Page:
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CHAPTER XIV.

Sheep Farms— Life in the Bush -Boiling down of

Stock-Religious Denominations—The PopulationRevenue.

Previous to the gold discoveries, New South Wales was essentially a pastoral country. Henceforth, gold will, as a staple export, probably exceed that of wool ; but the pastoral interests, although for a period deranged, must, after the subsidence of the gold mania, again flourish and advance: therefore, the present is a favourable time to commence sheepfarming. The rush to the diggings has induced a scarcity of labour, and so depressed the value

in

of stock, that £500 well laid out in sheep or cattle, would in a few years return a fortune to the possessor.

The profits on sheep-farming, average from 20 to 30 per cent. The occupation is precarious—and except that of gold digging, requires more skill, toil, attention and good luck, than any other colonial pursuit. The fleece of an Australian sheep averages weight from 24 lbs. to 4 lbs., but much depends on the pasture. Sheep depastured on a soil too rich, or too sandy, have their teeth quickly worn away, and if not then consigned to the butcher, die of inanition. The large Leicestershire breed of sheep in Australia yield a clip of 6 lbs. or 7 lbs. of wool, but the finest wool is obtained from the small Saxony breed.

The wool growers' greatest enemies are the catarrah; the scab; the foot-rot, caused by marshy runs; the native dog, and bad servants. Cattle and horse breeding is a less speculative, and, therefore, in the aggregate, a more profitable occupation than that of sheep-farming. Pigs

and goats are also sources of considerable profit. I, however, have not the space to dilate on these matters, which indeed have already been graphically detailed in numerous works on the Australian colonies.

The wild life of a bushman presents few charms to tempt the cockney, dwelling amongst and enjoying the luxuries of civilization, to desert the quill and the ledger for the shepherd's crook. True, the wealthy squatter, who, unable to procure shepherds and stockmen to tend his fast increasing flocks and herds, and which, for want of a better paying beef and mutton market, are consigned by hundreds to the melting-pot, may, for the best of breechespocket reasons, indite flaming epistles to his friends in Britain, describing the Australian bush as a terrestrial paradise, where only pleasure and plenty hold their court. But let this same individual be, as is the case with his shepherd, confined to the bush for a twelvemonth round, and, during that time, see scarcely a person but his chum, the hut-keeper; let him go the same eternal round, day after . day, all weathers and seasons, live on nothing but damper-flour and water baked in wood embers—mutton, tea, and tobacco smoke, sleep at night in a hut alive with fleas, and neither wind nor water tight ; and withal, be tempted too often successfully, to spend all his earnings at the pot-house during his sojourns in town. Such individuals would probably then paint life in the bush in colours more true, but less glowing. Bush cuisine he might thus describe :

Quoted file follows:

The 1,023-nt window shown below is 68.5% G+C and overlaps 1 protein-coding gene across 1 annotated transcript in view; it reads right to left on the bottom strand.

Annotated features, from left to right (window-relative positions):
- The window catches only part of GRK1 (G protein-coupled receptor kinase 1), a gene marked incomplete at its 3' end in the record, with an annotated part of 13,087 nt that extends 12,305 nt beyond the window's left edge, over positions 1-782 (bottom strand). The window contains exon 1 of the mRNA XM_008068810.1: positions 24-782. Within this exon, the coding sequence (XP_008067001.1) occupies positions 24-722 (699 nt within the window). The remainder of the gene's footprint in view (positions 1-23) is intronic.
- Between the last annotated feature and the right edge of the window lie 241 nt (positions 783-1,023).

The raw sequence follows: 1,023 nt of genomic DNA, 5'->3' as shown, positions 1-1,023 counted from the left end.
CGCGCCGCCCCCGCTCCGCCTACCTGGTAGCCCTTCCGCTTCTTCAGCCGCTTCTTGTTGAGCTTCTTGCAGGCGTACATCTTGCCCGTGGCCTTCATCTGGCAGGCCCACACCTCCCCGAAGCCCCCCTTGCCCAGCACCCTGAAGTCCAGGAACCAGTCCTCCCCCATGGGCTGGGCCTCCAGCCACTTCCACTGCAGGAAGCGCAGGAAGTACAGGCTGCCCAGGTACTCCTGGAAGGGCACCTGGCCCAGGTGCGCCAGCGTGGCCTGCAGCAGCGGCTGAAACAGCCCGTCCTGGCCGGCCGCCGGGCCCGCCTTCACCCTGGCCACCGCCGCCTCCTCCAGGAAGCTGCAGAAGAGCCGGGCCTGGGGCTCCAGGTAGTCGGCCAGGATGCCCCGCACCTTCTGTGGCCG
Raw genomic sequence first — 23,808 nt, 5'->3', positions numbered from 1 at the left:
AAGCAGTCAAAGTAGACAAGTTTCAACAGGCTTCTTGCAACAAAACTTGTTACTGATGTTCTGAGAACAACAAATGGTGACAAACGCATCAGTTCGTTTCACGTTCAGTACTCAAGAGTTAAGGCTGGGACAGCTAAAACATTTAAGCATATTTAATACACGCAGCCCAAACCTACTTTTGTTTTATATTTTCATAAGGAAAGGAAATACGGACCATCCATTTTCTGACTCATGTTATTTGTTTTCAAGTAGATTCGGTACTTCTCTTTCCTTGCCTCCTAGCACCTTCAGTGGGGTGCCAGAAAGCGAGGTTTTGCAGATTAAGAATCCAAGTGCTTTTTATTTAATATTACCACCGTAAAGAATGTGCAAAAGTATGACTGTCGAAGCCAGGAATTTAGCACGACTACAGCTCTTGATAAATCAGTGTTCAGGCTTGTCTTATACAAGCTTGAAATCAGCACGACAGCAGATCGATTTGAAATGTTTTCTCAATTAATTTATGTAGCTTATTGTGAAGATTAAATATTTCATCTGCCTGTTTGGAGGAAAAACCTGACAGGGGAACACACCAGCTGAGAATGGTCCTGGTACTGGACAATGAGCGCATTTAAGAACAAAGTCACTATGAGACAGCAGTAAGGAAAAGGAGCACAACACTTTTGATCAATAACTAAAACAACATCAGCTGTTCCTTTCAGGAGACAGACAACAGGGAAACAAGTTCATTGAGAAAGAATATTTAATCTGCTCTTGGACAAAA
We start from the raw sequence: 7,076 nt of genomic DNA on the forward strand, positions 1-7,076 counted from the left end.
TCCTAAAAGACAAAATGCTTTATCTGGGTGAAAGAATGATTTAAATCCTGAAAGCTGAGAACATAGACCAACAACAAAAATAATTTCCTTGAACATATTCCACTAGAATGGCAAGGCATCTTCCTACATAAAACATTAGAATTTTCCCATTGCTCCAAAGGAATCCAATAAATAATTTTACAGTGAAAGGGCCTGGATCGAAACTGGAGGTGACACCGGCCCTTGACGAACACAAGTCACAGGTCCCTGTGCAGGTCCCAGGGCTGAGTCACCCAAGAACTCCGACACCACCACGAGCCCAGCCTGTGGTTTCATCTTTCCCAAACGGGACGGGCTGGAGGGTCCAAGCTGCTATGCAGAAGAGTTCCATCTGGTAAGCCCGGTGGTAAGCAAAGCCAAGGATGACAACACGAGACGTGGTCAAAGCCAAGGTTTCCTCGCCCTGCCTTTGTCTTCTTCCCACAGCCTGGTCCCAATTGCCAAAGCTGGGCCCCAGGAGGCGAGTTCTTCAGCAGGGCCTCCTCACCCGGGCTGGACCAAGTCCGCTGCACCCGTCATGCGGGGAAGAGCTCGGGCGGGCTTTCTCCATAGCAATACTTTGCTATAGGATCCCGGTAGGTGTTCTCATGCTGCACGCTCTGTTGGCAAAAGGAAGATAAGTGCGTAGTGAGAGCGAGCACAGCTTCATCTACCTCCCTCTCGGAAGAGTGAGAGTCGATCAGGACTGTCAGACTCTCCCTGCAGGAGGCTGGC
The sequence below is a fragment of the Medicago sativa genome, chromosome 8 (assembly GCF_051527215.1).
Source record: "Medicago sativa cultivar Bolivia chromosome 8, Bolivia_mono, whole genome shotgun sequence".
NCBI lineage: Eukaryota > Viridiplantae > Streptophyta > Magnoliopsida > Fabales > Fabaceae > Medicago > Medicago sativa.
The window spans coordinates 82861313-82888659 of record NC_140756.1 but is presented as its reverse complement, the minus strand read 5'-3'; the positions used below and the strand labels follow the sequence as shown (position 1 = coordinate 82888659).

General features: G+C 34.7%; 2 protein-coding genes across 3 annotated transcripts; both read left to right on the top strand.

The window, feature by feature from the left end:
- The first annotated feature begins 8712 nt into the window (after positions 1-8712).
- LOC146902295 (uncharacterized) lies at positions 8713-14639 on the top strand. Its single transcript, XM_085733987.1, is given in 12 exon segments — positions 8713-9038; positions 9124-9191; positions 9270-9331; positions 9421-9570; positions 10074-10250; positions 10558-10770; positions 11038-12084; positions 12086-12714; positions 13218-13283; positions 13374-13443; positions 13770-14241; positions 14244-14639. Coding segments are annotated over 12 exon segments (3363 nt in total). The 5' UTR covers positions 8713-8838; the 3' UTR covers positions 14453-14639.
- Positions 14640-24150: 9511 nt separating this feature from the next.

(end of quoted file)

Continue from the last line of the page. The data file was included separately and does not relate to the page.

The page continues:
You may talk of the dishes of Paris renown,
Or for plenty through London may range,
If variety's pleasing, oh, leave either town,
And come to the bush for a change.

On Monday we've mutton, with damper and tea;
On Tuesday, tea, damper and mutton,
Such dishes I'm certain all men must agree
Are fit for peer, peasant, or glutton.

On Wednesday we've damper, with mutton and tea ;
On Thursday tea, mutton and damper,
On Friday we've mutton, tea, damper, while we
With our flocks over hill and dale scamper.

Our Saturday feast may seem rather strange,
'Tis of damper with tea and fine mutton;
Now surely I've shown you that plenty of change
In the bush, is the friendly board put on.

But no, rest assured that another fine treat
Is ready for all men on one day,
For every bushman is sure that he'll meet
With the whole of the dishes on Sunday.

Nevertheless, bush life has its charms, especially to the hope-blighted citizen, the hater of etiquette, and the hollow conventionalisms of civilization, and the Mr. Skimpole, whose highest ambition is to live a free, independent, lazy life.

In the bush there are no roads, no villages, no shops, schools, nor churches; no ministers of the gospel ; no law, except that of might, and very few women and children. The sabbath is rarely observed. Individuals are born and buried like heathens, without the aid and the consolation of doctors and parsons. The rude dwellings are akin to the huts of savages, and in fact it would be difficult to devise a more effectual mode of uncivilizing individuals than that of isolating them in the bush. To the needy Australian settler, the bush is a dernier

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